Have you ever gotten back from a trip, or jumped back into work after a busy weekend, and your mind felt like a mess?
Sometimes it feels like there is way too much to do, and you simply don’t have the energy to do it. (Can you relate?)
Today I’m going to bring you into my life and show you exactly–step by step–how to get out of this frenzied state and totally calm your mind. (Because I’m in that mental mess right now…)
I’ve literally replicated this method hundreds of times, and it always works.
This is simply a process of closing the “open loops.”
What’s an open loop?
I first learned about these from David Allen’s best-seller, Getting Things Done®. Essentially, they’re commitments made to yourself or to another person that haven’t yet been fulfilled. They’re hanging out in limbo (your brain), and they essentially drain your energy without you even realizing it (like when you have a bunch of apps open on your phone at the same time).
Here are my current open loops (feel free to skim…you’ll get the point):
- I have 65 emails needing my attention. Most of them are quick, but some of them represent bigger challenges I need to resolve.
- My good friend is moving this week, and I told her I would help her, but we never decided when.
- I finished a Q&A class the other day with a group Eric and I mentor, and I need to post the recording and a bunch of links that go with it.
- Our car is atrocious after driving 10+ hours with our four children, and there are a few things in the trunk that need to be carefully stored in the garage, but I need to find a place for them first.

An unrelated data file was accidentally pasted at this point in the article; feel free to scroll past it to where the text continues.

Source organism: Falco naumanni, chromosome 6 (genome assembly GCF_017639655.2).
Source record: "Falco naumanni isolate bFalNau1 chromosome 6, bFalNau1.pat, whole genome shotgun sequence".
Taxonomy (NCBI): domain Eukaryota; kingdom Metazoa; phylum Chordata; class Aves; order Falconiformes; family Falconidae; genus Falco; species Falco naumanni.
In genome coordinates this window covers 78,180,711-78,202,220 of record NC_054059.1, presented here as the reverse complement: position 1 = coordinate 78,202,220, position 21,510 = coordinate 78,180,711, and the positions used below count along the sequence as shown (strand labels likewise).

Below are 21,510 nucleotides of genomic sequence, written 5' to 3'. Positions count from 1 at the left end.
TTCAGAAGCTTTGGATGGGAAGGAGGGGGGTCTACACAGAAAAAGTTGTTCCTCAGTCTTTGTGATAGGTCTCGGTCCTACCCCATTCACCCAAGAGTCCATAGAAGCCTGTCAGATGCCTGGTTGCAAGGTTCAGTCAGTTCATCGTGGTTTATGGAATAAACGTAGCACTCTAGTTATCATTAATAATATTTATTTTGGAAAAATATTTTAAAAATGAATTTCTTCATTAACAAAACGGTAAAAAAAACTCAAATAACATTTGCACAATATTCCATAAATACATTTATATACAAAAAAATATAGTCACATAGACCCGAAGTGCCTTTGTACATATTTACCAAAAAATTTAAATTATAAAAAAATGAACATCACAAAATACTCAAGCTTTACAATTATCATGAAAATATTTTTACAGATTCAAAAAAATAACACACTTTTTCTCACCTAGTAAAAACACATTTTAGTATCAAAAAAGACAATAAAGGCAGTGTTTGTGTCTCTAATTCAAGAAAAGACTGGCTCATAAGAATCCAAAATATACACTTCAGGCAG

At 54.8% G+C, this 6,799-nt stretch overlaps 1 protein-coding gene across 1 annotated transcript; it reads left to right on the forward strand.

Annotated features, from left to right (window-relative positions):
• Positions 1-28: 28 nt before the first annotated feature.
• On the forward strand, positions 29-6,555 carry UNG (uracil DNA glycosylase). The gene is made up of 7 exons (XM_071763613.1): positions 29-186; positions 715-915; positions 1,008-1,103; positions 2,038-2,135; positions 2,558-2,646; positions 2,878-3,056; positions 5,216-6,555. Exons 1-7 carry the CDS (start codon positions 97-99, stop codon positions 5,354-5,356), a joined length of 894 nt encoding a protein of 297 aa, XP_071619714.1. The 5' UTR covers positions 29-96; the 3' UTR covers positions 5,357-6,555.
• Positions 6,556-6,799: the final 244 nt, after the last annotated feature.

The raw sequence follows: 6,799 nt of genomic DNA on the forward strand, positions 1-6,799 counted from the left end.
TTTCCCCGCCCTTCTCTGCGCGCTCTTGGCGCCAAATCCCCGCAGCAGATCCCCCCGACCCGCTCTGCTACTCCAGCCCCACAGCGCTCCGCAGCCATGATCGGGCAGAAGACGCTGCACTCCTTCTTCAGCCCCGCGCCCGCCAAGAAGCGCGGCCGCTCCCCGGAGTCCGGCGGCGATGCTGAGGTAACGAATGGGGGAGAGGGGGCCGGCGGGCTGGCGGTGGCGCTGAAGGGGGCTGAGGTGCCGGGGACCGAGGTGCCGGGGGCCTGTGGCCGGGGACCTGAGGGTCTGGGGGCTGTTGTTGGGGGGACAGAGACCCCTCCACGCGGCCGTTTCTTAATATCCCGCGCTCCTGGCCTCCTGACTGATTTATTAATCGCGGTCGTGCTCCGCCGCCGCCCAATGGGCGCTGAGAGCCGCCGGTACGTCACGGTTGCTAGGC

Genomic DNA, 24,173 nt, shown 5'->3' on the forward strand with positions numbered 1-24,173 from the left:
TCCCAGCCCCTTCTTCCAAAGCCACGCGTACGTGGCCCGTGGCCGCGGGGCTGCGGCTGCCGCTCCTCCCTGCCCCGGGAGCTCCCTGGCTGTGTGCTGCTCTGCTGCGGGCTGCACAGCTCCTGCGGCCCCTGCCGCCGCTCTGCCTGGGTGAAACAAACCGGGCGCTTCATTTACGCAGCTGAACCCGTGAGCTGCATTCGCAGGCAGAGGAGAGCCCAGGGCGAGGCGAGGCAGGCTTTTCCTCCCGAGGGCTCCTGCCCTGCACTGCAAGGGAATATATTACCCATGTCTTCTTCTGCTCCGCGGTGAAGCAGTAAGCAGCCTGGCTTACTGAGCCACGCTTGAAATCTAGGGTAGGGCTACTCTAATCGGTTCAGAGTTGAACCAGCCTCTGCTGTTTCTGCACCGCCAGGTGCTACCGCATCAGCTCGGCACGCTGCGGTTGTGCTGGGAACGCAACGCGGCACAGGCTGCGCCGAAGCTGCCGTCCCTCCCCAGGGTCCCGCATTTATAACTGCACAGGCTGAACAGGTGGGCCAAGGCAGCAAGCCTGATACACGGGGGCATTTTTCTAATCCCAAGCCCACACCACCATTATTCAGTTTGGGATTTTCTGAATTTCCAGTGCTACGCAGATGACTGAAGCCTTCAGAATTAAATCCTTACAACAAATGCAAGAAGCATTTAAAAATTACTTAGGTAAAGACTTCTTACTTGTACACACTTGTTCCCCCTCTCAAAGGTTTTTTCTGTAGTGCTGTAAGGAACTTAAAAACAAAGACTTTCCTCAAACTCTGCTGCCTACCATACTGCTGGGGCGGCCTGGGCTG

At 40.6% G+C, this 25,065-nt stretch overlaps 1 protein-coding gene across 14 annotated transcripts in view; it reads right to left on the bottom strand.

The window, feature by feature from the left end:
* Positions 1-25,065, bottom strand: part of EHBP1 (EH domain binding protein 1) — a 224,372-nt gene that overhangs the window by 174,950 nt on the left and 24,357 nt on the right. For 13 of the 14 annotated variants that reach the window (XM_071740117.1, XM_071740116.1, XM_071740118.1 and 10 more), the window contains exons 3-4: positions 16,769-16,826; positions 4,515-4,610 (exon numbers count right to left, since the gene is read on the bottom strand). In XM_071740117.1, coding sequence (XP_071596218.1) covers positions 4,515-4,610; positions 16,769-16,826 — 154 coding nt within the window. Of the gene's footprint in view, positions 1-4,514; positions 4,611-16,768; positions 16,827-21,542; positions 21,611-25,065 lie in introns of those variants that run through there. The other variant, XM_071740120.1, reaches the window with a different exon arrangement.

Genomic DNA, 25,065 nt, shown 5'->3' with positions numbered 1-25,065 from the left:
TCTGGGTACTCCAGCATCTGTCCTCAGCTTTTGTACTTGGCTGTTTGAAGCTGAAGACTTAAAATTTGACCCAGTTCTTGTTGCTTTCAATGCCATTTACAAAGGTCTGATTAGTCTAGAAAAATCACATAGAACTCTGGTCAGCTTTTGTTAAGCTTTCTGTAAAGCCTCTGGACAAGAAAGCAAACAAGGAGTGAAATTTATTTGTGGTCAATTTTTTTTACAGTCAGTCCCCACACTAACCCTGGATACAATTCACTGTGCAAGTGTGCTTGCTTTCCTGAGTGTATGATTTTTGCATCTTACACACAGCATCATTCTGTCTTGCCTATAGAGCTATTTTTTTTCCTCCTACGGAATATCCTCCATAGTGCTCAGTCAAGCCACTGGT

- Eric and I are diving deep into YNAB and working really well together on our budget, but I haven’t put in any of the quarterly or semi-annual billings, and I need his help. I also forgot to log the receipts for purchases I made yesterday (because my phone battery was low, and I didn’t want to use it while I was out and about).
- I told the piano teacher I would send him his payment this month via PayPal because I was out of checks, but my new PayPal account required me to wait two days before I could link my bank account, and I think it should be ready now.
- I’m podcasting with Jonathan Bailor for the SANE Show this Friday, and we were originally going to have Alia on the show, but she’s going to be at a conference, so I need to figure out new topics.
- I spent the whole vacation brainstorming AMAZING goals and ideas into a spiral notebook, and I am dying to get them into Asana, which I’m currently using for task management, but I need quiet time, and there simply hasn’t been enough.
- I have a podcast with Greg McKeown (author of Essentialism) ready to go, but 16 different things need to happen for each podcast, and I want to type out the steps and create a replicable process for future podcasts, so this is kind of waiting until I have time.
- Eric and I are re-doing our shopping cart, and we need to figure out our pricing structure on a couple of products, but I don’t quite know how to make that decision.
There are a couple of other things weighing on me, as well, but they’re a little too personal to record here, so I’ll just leave it at that.
I’m guessing the open loops I listed above parallel your open loops. Our lives are unique, but most of us have a HUGE list of things on our minds.
So what do we do about them?
My first instinct is to climb back into bed and watch When Calls the Heart, but that won’t solve the issue. Instead, I’m going to make a plan that I know I can execute.
Step 1: Identify what can be done in two minutes or less.
David Allen’s two-minute rule says that when you have a two-minute task, you don’t write it down on a task list. You just do it.
- I can text my friend and tell her I’m free tonight from 6-8 to help her move. (Done…I just did it while I wrote this post, and she texted me back to confirm.)
- I can log the two receipts from yesterday. (Done! It was actually three…and now they’re all set.)